Health

Cannabidiol Reduces Seizures by Half in Hard-to-treat Epilepsy

Promising results from a large-scale, controlled, Phase 3 clinical study of epilepsy patients being treated with cannabidiol will be presented next week at the American Academy of Neurology’s Annual Meeting in Boston on April 25.

GW Pharmaceuticals’ liquid oral formulation of cannabidiol (CBD), called Epidiolex, is one of 500 compounds found in cannabis. Unlike the well-known compound, tetrahydrocannabinol (THC), CBD does not produce a “high” as the psychoactive component is absent.

Results from the randomized, double-blind, placebo-controlled study found that almost 40 percent of people with Lennox-Gastaut syndrome (LGS) had at least a 50 percent reduction in drop seizures, compared to 15 percent taking a placebo.

LGS is a severe form of epilepsy that often results in impaired intellectual development and does not usually respond well to medications.

“Our study found that cannabidiol shows great promise in that it may reduce seizure that are otherwise difficult to control,” study author Anup Patel, M.D., of Nationwide Children’s Hospital and The Ohio State University College of Medicine said in a prepared statement.

The study involved 225 people, who for 14 weeks received either a daily higher dose of cannabidiol, a lower dose, or a placebo in addition to their current medications.

The average age of participants was 16, and prior to the study all had an average of 85 drop seizures per month.  On average, participants had already tried six epilepsy drugs that were not successful, and continued to take about three epilepsy drugs during the study.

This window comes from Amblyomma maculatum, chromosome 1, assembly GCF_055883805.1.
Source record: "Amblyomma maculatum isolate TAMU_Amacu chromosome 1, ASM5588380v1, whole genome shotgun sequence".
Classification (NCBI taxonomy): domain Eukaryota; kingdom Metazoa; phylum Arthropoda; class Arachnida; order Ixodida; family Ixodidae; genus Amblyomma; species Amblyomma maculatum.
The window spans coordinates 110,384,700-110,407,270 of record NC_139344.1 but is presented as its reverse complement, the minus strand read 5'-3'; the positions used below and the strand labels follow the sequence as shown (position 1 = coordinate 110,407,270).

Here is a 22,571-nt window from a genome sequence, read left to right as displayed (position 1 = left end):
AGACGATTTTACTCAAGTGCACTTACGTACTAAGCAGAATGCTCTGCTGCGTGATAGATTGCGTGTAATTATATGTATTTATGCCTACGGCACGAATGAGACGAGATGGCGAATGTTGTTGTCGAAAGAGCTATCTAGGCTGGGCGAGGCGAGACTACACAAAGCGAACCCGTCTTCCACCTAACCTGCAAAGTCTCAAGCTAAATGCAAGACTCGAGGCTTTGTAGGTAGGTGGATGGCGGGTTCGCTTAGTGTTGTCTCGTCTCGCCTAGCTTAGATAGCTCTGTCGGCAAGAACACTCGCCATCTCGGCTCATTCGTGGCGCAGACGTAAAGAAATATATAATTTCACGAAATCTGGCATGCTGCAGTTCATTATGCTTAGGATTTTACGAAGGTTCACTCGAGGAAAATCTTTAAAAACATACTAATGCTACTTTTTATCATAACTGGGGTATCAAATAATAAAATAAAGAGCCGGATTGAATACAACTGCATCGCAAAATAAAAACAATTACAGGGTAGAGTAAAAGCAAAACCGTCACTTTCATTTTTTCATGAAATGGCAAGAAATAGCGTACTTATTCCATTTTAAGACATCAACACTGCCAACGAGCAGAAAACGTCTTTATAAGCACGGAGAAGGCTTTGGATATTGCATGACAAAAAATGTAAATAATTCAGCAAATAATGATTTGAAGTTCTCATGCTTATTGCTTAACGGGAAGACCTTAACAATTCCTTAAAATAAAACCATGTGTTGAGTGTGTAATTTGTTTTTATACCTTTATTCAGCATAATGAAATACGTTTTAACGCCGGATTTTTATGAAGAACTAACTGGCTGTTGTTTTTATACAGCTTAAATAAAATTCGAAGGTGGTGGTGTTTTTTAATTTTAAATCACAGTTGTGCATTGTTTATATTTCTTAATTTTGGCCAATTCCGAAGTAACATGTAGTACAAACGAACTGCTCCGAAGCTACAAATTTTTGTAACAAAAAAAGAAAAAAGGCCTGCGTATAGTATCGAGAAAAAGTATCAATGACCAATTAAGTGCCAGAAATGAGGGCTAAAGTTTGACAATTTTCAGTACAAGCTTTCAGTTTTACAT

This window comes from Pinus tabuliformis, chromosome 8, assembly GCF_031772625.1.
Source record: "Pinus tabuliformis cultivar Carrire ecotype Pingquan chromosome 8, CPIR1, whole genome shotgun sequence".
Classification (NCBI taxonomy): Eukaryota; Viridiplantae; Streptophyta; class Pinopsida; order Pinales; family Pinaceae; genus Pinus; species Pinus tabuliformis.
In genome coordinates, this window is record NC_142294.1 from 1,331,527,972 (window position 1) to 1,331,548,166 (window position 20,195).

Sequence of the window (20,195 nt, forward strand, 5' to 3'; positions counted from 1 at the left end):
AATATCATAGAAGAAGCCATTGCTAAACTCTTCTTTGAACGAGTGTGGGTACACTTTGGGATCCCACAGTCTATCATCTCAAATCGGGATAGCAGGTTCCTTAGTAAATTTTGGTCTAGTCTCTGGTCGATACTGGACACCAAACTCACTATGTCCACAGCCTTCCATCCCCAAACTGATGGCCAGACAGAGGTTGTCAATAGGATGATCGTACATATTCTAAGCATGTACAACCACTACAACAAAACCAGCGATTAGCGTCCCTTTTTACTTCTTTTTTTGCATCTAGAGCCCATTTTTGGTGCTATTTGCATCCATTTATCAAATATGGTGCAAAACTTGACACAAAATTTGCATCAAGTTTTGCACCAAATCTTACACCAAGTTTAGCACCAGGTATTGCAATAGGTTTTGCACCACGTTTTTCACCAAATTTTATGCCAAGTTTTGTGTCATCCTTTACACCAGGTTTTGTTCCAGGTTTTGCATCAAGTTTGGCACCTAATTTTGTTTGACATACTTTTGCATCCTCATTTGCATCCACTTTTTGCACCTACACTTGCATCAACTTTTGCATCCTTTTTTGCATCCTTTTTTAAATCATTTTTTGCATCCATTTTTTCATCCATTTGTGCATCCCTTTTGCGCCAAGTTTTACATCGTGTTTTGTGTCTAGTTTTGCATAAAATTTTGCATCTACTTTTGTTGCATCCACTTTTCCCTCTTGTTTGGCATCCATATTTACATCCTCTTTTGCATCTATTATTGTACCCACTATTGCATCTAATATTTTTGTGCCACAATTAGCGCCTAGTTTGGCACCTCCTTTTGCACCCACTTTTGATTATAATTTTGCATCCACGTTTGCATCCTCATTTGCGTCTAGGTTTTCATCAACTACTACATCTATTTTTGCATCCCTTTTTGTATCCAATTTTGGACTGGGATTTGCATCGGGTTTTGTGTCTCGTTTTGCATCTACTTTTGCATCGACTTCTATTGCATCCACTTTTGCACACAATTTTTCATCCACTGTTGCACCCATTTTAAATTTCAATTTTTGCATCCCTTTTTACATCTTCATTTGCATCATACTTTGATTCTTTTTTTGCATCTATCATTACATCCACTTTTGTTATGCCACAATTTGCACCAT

Those taking the higher 20 mg/kg daily cannabidiol dose saw an overall 42 percent decrease in drop seizures. For 40 percent of the participants, seizures were reduced by 50 percent or more.

Participants receiving the lower 10 mg/kg dose, saw an overall 37 percent decrease in drop seizures. A reduction of 50 percent or more was seen in 36 percent of patients.

Comparatively, the placebo group experienced a 17 percent decrease in drop seizures, and seizures were cut in half or more for 15 percent of the participants.

Side effects were more common in the higher dose groups, with 94 percent compared to 72 percent in those taking the placebo, but most were mild to moderate.  Decreased appetite and sleepiness were the two most common side effects.

Participants receiving the CBD were more likely to report an improvement in overall condition, with 66 percent saying they had improved, compared to 44 percent of patients in the placebo group.

“Our results suggest that cannabidiol may be effective for those with Lennox-Gastaut syndrome in treating drop seizures,” Patel said. “This is important because this kind of epilepsy is incredibly difficult to treat. While there were more side effects for those taking cannabidiol, they were mostly well-tolerated. I believe that it may become an important new treatment option for these patients.”

A New Drug Application is expected to be submitted to the Food and Drug Administration later this year.

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